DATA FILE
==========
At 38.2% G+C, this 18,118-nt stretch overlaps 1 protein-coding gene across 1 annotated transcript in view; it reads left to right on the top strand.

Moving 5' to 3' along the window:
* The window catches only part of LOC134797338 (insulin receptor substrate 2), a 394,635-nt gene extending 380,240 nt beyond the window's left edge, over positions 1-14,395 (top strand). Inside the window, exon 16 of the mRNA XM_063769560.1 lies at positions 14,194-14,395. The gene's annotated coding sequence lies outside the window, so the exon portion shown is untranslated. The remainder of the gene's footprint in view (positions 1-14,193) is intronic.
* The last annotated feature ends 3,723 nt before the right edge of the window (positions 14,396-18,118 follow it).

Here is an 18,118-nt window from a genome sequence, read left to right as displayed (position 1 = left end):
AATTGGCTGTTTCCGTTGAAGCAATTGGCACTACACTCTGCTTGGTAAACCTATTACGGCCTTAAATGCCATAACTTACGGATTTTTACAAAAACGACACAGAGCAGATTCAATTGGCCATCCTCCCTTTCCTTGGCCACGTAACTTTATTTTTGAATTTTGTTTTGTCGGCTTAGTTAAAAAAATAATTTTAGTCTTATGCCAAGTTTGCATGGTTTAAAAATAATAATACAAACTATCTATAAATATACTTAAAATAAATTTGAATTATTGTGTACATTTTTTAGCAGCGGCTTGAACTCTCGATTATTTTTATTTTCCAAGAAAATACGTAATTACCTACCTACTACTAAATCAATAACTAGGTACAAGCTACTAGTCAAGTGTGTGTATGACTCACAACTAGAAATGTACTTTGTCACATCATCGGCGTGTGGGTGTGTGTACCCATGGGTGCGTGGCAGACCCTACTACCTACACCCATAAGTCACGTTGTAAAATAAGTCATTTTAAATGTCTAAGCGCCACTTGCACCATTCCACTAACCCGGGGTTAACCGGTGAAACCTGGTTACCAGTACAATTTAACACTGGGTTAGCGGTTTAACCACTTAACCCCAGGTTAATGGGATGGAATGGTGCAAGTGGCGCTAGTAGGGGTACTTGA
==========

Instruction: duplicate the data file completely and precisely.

At 38.2% G+C, this 18,118-nt stretch overlaps 1 protein-coding gene across 1 annotated transcript in view; it reads left to right on the top strand.

Moving 5' to 3' along the window:
* The window catches only part of LOC134797338 (insulin receptor substrate 2), a 394,635-nt gene extending 380,240 nt beyond the window's left edge, over positions 1-14,395 (top strand). Inside the window, exon 16 of the mRNA XM_063769560.1 lies at positions 14,194-14,395. The gene's annotated coding sequence lies outside the window, so the exon portion shown is untranslated. The remainder of the gene's footprint in view (positions 1-14,193) is intronic.
* The last annotated feature ends 3,723 nt before the right edge of the window (positions 14,396-18,118 follow it).

Here is an 18,118-nt window from a genome sequence, read left to right as displayed (position 1 = left end):
AATTGGCTGTTTCCGTTGAAGCAATTGGCACTACACTCTGCTTGGTAAACCTATTACGGCCTTAAATGCCATAACTTACGGATTTTTACAAAAACGACACAGAGCAGATTCAATTGGCCATCCTCCCTTTCCTTGGCCACGTAACTTTATTTTTGAATTTTGTTTTGTCGGCTTAGTTAAAAAAATAATTTTAGTCTTATGCCAAGTTTGCATGGTTTAAAAATAATAATACAAACTATCTATAAATATACTTAAAATAAATTTGAATTATTGTGTACATTTTTTAGCAGCGGCTTGAACTCTCGATTATTTTTATTTTCCAAGAAAATACGTAATTACCTACCTACTACTAAATCAATAACTAGGTACAAGCTACTAGTCAAGTGTGTGTATGACTCACAACTAGAAATGTACTTTGTCACATCATCGGCGTGTGGGTGTGTGTACCCATGGGTGCGTGGCAGACCCTACTACCTACACCCATAAGTCACGTTGTAAAATAAGTCATTTTAAATGTCTAAGCGCCACTTGCACCATTCCACTAACCCGGGGTTAACCGGTGAAACCTGGTTACCAGTACAATTTAACACTGGGTTAGCGGTTTAACCACTTAACCCCAGGTTAATGGGATGGAATGGTGCAAGTGGCGCTAGTAGGGGTACTTGA